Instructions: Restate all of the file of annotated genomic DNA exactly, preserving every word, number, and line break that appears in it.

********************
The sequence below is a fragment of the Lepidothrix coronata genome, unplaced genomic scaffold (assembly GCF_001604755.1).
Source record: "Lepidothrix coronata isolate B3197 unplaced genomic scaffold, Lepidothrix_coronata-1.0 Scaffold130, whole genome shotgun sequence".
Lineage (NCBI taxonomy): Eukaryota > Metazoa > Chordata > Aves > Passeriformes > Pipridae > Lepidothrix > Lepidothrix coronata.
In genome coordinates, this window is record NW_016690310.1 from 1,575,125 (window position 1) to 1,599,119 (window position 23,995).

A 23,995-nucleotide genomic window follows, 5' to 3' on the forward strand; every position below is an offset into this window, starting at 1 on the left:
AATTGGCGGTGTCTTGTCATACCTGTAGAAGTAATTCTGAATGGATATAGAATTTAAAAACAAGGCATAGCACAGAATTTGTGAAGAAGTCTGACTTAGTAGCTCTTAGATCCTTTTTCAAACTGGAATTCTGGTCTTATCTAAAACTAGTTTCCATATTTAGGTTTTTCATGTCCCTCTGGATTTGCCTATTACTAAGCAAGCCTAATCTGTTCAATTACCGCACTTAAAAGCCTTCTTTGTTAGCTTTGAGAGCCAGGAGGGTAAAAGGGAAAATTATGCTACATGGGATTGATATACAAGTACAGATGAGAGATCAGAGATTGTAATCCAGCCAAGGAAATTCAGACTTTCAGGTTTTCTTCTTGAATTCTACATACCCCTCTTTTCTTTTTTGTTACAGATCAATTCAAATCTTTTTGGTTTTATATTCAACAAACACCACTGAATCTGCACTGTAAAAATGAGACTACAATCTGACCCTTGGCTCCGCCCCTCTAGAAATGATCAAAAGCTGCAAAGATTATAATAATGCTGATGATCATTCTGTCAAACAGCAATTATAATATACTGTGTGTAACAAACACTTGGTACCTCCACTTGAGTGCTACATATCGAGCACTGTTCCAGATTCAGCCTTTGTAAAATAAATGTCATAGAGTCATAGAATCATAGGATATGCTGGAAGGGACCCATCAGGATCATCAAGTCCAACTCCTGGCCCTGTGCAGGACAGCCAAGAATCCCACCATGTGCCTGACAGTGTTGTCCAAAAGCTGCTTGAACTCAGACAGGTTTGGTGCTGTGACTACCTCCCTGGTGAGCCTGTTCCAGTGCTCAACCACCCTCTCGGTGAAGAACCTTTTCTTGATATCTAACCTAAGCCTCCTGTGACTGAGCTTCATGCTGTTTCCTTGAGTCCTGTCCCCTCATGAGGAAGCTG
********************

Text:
The sequence below is a fragment of the Lepidothrix coronata genome, unplaced genomic scaffold (assembly GCF_001604755.1).
Source record: "Lepidothrix coronata isolate B3197 unplaced genomic scaffold, Lepidothrix_coronata-1.0 Scaffold130, whole genome shotgun sequence".
Lineage (NCBI taxonomy): Eukaryota > Metazoa > Chordata > Aves > Passeriformes > Pipridae > Lepidothrix > Lepidothrix coronata.
In genome coordinates, this window is record NW_016690310.1 from 1,575,125 (window position 1) to 1,599,119 (window position 23,995).

A 23,995-nucleotide genomic window follows, 5' to 3' on the forward strand; every position below is an offset into this window, starting at 1 on the left:
AATTGGCGGTGTCTTGTCATACCTGTAGAAGTAATTCTGAATGGATATAGAATTTAAAAACAAGGCATAGCACAGAATTTGTGAAGAAGTCTGACTTAGTAGCTCTTAGATCCTTTTTCAAACTGGAATTCTGGTCTTATCTAAAACTAGTTTCCATATTTAGGTTTTTCATGTCCCTCTGGATTTGCCTATTACTAAGCAAGCCTAATCTGTTCAATTACCGCACTTAAAAGCCTTCTTTGTTAGCTTTGAGAGCCAGGAGGGTAAAAGGGAAAATTATGCTACATGGGATTGATATACAAGTACAGATGAGAGATCAGAGATTGTAATCCAGCCAAGGAAATTCAGACTTTCAGGTTTTCTTCTTGAATTCTACATACCCCTCTTTTCTTTTTTGTTACAGATCAATTCAAATCTTTTTGGTTTTATATTCAACAAACACCACTGAATCTGCACTGTAAAAATGAGACTACAATCTGACCCTTGGCTCCGCCCCTCTAGAAATGATCAAAAGCTGCAAAGATTATAATAATGCTGATGATCATTCTGTCAAACAGCAATTATAATATACTGTGTGTAACAAACACTTGGTACCTCCACTTGAGTGCTACATATCGAGCACTGTTCCAGATTCAGCCTTTGTAAAATAAATGTCATAGAGTCATAGAATCATAGGATATGCTGGAAGGGACCCATCAGGATCATCAAGTCCAACTCCTGGCCCTGTGCAGGACAGCCAAGAATCCCACCATGTGCCTGACAGTGTTGTCCAAAAGCTGCTTGAACTCAGACAGGTTTGGTGCTGTGACTACCTCCCTGGTGAGCCTGTTCCAGTGCTCAACCACCCTCTCGGTGAAGAACCTTTTCTTGATATCTAACCTAAGCCTCCTGTGACTGAGCTTCATGCTGTTTCCTTGAGTCCTGTCCCCTCATGAGGAAGCTG